Sat, May 12, 2018 - Page 13 News List

Ian's Table: Bamboo season is back

Makino shoots are associated with the months following Tomb Sweeping Festival, and now is the time to enjoy this delicacy in its fresh state

By Ian Bartholomew  /  Contributing reporter

From a health perspective, Makino shoots are hugely rich in fiber. In fact, such is its strength and durability, this type of bamboo is highly regarded as a building material, particularly for indoor furnishings, in which its delicate fragrance is also a factor in its popularity, and as scaffolding.

The high fiber content is the reason for the longer preparatory cooking time, which helps break down the fibers. This fiber content is good for alleviating constipation and reducing levels of bad cholesterol, and there are suggestions that it helps protect the digestive organs from toxic compounds in food, reducing the risk of colon-rectal cancer.

Bamboo shoots generally are low in calories, so they are excellent for weight loss, and Makino shoots are rich in Vitamin B complex, helping to improve metabolic function, as well as being rich in a wide variety of minerals.

Makino bamboo is usually foraged from forests where it grows naturally, so in general fresh Makino shoots are free of any pesticide and herbicide residues, adding to their appeal as a food.

Stir Fried Makino Shoots with Beef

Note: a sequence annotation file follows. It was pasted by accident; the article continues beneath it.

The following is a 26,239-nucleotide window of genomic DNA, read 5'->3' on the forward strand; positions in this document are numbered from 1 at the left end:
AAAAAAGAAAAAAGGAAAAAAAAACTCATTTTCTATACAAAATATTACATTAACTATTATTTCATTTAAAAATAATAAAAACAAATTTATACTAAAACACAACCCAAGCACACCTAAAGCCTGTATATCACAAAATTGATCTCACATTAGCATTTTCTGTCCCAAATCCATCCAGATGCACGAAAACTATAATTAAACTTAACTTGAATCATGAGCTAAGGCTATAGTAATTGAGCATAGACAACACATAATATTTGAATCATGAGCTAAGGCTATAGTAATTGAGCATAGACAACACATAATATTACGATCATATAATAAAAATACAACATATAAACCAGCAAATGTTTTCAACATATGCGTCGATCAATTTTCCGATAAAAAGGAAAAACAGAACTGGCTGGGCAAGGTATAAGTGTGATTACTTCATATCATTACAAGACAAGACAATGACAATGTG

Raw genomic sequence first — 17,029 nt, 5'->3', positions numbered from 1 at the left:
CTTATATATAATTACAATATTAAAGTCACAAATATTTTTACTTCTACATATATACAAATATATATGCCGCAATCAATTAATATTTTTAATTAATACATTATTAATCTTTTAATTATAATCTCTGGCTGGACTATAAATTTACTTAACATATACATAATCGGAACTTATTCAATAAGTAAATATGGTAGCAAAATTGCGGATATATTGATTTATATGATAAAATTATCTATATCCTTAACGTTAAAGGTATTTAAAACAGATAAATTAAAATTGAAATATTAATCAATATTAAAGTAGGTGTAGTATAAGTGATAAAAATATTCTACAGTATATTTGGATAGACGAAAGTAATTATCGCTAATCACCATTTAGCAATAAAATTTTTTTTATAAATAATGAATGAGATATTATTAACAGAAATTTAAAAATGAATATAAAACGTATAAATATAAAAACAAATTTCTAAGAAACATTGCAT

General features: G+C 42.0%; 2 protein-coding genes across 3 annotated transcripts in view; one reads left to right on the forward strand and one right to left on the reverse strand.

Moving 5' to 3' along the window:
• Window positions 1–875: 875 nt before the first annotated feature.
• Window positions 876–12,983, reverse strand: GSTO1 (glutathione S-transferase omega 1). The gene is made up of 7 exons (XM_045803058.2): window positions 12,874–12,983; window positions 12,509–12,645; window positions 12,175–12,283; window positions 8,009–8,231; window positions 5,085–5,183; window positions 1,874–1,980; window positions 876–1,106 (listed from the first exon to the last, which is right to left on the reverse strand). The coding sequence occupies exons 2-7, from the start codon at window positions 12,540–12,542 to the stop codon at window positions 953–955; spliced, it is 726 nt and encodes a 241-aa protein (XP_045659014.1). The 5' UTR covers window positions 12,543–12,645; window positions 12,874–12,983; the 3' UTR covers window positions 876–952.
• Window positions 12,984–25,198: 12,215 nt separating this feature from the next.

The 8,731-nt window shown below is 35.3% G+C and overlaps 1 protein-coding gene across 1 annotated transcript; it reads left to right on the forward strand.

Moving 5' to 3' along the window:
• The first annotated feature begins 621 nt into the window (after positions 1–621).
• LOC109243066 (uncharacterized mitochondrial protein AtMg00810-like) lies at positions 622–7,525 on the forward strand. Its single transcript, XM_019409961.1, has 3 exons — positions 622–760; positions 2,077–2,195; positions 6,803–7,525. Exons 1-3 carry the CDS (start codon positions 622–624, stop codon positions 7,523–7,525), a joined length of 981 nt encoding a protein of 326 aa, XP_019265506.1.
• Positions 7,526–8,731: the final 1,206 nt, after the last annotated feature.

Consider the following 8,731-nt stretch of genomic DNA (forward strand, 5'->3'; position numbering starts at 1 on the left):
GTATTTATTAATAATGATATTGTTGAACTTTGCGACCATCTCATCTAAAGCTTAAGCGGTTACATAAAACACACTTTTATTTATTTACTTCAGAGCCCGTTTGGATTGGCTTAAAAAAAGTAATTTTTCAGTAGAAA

(serves two)

This is a stir fry that does not require high temperatures and as such is a bit of a cheat, but as nice as a good night market fry up can be, the oily smoke that this kind of cooking generates at home is not very nice. I find myself doing things at much lower heat these days, and while textures and flavors are different, this is not altogether a bad thing. The tenderloin in this recipe actually tastes better without having to hit a wall of heat when it goes into the pan, and after boiling, the bamboo is already cooked, and only needs the heat to absorb flavor. If you have already prepared the bamboo shoots in advance, the whole thing takes less than 15 minutes to put together and is splendid served with white rice.


200g beef tenderloin

300g Makino bamboo shoots

1 tbsp light soy

1 clove garlic

1 large chili, seeded

half tsp white pepper

half tsp sugar

2 tbsp olive oil

1 tsp chili oil (optional)

1 tsp white sesame seeds


1. If you have fresh bamboo shoots, prepare as stated above. Once you have the cooled bamboo shoots, pull them apart lengthwise then cut into sections.

2. Thinly slice the beef. If your knife is not butcher-shop sharp, the best way to ensure nice thin slices is to cut the beef while it is still semi-frozen and firm.

3. Mix the beef slices with a mixture of soy, white pepper and sugar until well coated.

4. Heat a frying pan with the olive oil over medium heat. Add the bamboo shoots, garlic and chili then gently fry for two minutes.

5. Add the beef and fry over medium heat until it is evenly colored. Do not over cook.

6. Dress the dish with chili oil (if using) and white sesame seeds. Serve with rice.

Ian Bartholomew runs Ian’s Table, a small guesthouse in Hualien. He has lived in Taiwan for many years writing about the food scene and has decided that until you look at farming, you know nothing about the food you eat.

He can be contacted at

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